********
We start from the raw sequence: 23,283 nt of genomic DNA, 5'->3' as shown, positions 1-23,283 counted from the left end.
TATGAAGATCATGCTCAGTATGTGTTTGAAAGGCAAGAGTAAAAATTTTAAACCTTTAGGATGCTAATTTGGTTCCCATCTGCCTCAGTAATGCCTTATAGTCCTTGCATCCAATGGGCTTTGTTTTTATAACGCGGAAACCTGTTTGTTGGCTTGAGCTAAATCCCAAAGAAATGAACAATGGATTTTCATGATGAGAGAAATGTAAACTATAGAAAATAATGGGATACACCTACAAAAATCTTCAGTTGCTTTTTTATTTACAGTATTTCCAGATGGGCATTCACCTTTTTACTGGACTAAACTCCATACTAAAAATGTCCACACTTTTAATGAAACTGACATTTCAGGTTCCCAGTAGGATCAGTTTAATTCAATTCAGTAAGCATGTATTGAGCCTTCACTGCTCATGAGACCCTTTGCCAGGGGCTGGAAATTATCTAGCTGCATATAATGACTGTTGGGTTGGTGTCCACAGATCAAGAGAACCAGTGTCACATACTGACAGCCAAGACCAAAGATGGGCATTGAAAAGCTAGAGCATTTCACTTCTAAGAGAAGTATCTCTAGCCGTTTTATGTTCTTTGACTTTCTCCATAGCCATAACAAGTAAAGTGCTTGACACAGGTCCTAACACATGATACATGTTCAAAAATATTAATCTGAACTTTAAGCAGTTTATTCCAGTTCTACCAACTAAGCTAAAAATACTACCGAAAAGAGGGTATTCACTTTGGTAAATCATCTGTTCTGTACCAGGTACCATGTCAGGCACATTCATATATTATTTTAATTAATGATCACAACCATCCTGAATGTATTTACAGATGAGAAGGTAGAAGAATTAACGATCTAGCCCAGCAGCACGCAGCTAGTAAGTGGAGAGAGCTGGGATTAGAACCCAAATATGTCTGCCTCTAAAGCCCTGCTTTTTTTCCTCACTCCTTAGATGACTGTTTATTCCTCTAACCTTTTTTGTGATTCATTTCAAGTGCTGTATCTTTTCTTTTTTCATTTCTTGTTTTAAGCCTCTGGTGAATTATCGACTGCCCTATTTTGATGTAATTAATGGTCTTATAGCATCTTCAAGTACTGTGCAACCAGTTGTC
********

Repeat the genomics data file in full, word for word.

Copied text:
We start from the raw sequence: 23,283 nt of genomic DNA, 5'->3' as shown, positions 1-23,283 counted from the left end.
TATGAAGATCATGCTCAGTATGTGTTTGAAAGGCAAGAGTAAAAATTTTAAACCTTTAGGATGCTAATTTGGTTCCCATCTGCCTCAGTAATGCCTTATAGTCCTTGCATCCAATGGGCTTTGTTTTTATAACGCGGAAACCTGTTTGTTGGCTTGAGCTAAATCCCAAAGAAATGAACAATGGATTTTCATGATGAGAGAAATGTAAACTATAGAAAATAATGGGATACACCTACAAAAATCTTCAGTTGCTTTTTTATTTACAGTATTTCCAGATGGGCATTCACCTTTTTACTGGACTAAACTCCATACTAAAAATGTCCACACTTTTAATGAAACTGACATTTCAGGTTCCCAGTAGGATCAGTTTAATTCAATTCAGTAAGCATGTATTGAGCCTTCACTGCTCATGAGACCCTTTGCCAGGGGCTGGAAATTATCTAGCTGCATATAATGACTGTTGGGTTGGTGTCCACAGATCAAGAGAACCAGTGTCACATACTGACAGCCAAGACCAAAGATGGGCATTGAAAAGCTAGAGCATTTCACTTCTAAGAGAAGTATCTCTAGCCGTTTTATGTTCTTTGACTTTCTCCATAGCCATAACAAGTAAAGTGCTTGACACAGGTCCTAACACATGATACATGTTCAAAAATATTAATCTGAACTTTAAGCAGTTTATTCCAGTTCTACCAACTAAGCTAAAAATACTACCGAAAAGAGGGTATTCACTTTGGTAAATCATCTGTTCTGTACCAGGTACCATGTCAGGCACATTCATATATTATTTTAATTAATGATCACAACCATCCTGAATGTATTTACAGATGAGAAGGTAGAAGAATTAACGATCTAGCCCAGCAGCACGCAGCTAGTAAGTGGAGAGAGCTGGGATTAGAACCCAAATATGTCTGCCTCTAAAGCCCTGCTTTTTTTCCTCACTCCTTAGATGACTGTTTATTCCTCTAACCTTTTTTGTGATTCATTTCAAGTGCTGTATCTTTTCTTTTTTCATTTCTTGTTTTAAGCCTCTGGTGAATTATCGACTGCCCTATTTTGATGTAATTAATGGTCTTATAGCATCTTCAAGTACTGTGCAACCAGTTGTC